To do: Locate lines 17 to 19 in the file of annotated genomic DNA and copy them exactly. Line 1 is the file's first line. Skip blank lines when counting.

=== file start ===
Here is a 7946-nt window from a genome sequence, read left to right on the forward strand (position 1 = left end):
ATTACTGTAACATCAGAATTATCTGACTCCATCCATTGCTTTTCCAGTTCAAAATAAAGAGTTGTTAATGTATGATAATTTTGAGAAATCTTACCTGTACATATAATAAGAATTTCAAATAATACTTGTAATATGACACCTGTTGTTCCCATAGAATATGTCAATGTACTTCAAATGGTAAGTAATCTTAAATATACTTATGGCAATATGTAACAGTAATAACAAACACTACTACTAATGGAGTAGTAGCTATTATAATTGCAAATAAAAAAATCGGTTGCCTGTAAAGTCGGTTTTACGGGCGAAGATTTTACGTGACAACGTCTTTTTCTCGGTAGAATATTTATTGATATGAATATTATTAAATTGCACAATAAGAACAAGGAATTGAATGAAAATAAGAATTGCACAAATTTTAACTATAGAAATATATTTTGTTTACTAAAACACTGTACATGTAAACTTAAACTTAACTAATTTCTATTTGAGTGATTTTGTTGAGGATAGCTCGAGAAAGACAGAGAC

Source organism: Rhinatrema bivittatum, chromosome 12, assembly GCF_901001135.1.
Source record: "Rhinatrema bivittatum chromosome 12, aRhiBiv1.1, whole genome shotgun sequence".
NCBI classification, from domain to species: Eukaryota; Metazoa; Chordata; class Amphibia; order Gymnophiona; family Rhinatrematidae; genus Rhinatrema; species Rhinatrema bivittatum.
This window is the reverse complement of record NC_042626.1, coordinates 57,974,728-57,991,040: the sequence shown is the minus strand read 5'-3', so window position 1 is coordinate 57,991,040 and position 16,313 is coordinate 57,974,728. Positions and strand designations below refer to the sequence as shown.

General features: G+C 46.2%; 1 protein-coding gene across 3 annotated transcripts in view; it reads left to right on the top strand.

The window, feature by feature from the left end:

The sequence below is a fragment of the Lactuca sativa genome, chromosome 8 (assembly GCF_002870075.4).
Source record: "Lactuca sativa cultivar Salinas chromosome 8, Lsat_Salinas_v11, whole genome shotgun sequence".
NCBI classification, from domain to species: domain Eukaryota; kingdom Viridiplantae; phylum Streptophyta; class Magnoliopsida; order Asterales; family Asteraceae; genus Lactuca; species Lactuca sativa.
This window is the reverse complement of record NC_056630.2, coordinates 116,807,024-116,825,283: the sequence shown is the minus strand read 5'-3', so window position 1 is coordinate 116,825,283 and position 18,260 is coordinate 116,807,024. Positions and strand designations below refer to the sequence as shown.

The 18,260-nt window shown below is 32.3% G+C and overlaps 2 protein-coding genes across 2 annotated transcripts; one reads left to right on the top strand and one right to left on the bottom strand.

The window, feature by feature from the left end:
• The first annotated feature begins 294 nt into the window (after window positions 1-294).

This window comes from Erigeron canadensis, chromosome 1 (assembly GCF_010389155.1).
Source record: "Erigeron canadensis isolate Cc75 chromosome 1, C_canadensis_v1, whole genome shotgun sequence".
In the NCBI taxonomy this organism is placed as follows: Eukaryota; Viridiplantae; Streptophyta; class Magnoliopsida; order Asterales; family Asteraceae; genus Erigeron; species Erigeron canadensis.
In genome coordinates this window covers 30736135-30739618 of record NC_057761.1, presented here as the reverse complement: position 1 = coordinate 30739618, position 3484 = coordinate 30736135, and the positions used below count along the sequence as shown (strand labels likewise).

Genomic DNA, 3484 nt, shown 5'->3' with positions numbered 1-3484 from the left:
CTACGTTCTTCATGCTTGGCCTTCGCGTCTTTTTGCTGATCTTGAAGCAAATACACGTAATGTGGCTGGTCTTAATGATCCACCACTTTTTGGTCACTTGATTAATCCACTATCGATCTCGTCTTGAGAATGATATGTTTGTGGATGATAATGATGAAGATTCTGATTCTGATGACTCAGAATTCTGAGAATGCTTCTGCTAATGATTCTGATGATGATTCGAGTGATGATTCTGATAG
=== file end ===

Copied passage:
Source record: "Erigeron canadensis isolate Cc75 chromosome 1, C_canadensis_v1, whole genome shotgun sequence".
In the NCBI taxonomy this organism is placed as follows: Eukaryota; Viridiplantae; Streptophyta; class Magnoliopsida; order Asterales; family Asteraceae; genus Erigeron; species Erigeron canadensis.
In genome coordinates this window covers 30736135-30739618 of record NC_057761.1, presented here as the reverse complement: position 1 = coordinate 30739618, position 3484 = coordinate 30736135, and the positions used below count along the sequence as shown (strand labels likewise).